C41 Bleach Formula?

Discussion in 'Color: Film, Paper, and Chemistry' started by Peter De Smidt, Oct 9, 2005.

  1. Peter De Smidt

    Peter De Smidt Member

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    I've started processing c41 at home with Kodak Flexicolor chemicals. So far so good, but it's very expensive. Bleach costs me the most. Does anyone have a good formula for C-41 bleach?
     
  2. Photo Engineer

    Photo Engineer Subscriber

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    Yeah, but guess what? Its expensive.

    The Ammonium Ferric EDTA is what is going to cost you the most. You cannot easily get the Ammonium Ferric PDTA that Kodak is using in the newest bleach.

    If someone tries to pass off to you a Ferricyanide bleach, remember that it is cost effective, but you need a wash and clearing bath after the color developer and before that type of bleach or you will cause a lot of stain, and you need to wash well before you go into the fix.

    So, here goes:

    Ammonium Ferric EDTA solution (50 - 60%) 200 ml
    Ammonium Bromide 150 g
    Disodium EDTA 10 g
    Ammonium Sulfite 10 g

    Dissolve in 500 ml water and bring to 1 liter. Adjust pH to 6.5 with 28% acetic acid.

    This is a slower bleach than the new RA Bleach III, so use it for about 6 minutes at 100 F. If you want that faster bleach, then substitute Ferric Ammonium PDTA for the EDTA. PDTA is 1, 3 propylene diamine tetra acetic acid. I have the figures for that as well, but it is hard to get and rather counter productive if you want to save money.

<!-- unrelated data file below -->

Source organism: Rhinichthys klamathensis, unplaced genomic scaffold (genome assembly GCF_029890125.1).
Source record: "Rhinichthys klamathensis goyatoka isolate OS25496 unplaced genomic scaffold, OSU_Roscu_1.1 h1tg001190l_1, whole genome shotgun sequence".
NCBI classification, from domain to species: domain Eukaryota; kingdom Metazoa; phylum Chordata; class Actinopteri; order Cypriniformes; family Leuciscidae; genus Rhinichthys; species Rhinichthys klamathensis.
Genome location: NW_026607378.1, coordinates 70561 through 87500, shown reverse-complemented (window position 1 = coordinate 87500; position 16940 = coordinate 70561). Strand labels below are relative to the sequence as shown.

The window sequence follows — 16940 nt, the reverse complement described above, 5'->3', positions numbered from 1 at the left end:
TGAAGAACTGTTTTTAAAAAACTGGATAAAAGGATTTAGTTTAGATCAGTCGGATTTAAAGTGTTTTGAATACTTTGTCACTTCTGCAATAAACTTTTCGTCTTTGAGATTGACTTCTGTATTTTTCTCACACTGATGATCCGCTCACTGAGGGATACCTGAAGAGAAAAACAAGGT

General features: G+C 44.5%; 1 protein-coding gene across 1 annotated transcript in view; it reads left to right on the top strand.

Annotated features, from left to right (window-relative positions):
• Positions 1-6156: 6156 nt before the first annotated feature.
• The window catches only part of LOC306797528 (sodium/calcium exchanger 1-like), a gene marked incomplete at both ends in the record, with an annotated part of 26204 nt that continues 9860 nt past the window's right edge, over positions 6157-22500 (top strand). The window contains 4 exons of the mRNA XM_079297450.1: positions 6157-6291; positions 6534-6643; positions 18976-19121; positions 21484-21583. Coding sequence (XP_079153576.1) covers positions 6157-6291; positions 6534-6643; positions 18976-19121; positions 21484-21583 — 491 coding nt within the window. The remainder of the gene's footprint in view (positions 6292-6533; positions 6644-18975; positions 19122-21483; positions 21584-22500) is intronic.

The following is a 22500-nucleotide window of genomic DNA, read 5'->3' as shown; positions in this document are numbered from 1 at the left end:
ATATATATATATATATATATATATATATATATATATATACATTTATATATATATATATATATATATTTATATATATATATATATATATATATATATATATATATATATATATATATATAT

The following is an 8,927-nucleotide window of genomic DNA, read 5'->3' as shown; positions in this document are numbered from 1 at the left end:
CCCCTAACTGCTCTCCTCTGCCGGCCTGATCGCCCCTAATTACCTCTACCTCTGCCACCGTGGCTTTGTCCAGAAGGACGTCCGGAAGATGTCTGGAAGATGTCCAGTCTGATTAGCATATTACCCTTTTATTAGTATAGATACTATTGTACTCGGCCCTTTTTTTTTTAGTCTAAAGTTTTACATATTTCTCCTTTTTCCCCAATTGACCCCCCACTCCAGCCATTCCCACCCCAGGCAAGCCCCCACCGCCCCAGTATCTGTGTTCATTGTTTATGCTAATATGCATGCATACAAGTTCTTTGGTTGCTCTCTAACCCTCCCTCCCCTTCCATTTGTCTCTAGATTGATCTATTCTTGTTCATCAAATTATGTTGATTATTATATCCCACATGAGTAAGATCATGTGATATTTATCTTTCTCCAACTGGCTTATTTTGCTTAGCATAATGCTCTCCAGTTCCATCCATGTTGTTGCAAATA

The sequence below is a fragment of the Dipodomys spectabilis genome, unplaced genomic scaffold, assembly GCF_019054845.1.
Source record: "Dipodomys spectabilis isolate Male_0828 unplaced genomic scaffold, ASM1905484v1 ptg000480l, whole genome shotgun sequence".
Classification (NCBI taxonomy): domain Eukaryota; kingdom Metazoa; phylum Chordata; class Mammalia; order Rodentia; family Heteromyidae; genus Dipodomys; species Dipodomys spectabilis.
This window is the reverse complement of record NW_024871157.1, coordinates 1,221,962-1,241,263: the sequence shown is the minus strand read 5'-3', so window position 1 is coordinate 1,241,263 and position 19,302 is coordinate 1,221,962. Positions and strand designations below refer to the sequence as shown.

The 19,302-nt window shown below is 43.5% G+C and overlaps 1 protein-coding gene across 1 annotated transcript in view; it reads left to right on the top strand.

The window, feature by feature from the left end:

PE
     
  3. Peter De Smidt

    Peter De Smidt Member

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    Ammonium Ferric EDTA solution (50 - 60%) 200 ml
    Ammonium Bromide 150 g
    Disodium EDTA 10 g
    Ammonium Sulfite 10 g

    Thanks for the formula! JD Photochem has the Ammonium Ferric EDTA solution (50%) for $19 a liter, Ammonium Bromide for $10 a lbs., Disodium EDTA for $15 a pound, and they don't carry ammonium sulfite. So roughly this mixture is $4 a liter plus shipping. I think that I paid $9/L plus shipping for the Kodak product. Maybe some of the chemicals can be found for less.

    Kodak says to use all the solutions one-shot in a Jobo. Is this really true from the bleach and fixer?
     
  4. srs5694

    srs5694 Member

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    Does anybody know offhand if JD Photochem ships to the US? I ask because the usual US photochemistry hobby suppliers (Art Craft, Photographer's Formulary, etc.) either don't carry ammonium bromide or charge much more for it than the $10/pound quoted here -- on the order of $20-$40 for 100 grams (~$90-$180/pound). Alternatively, does anybody have a more reasonably priced US source for ammonium bromide? Also, what about ammonium sulfite? The usual suppliers don't seem to carry that, although some do have ammonium sulfate. (Could that have been a typo, PE?)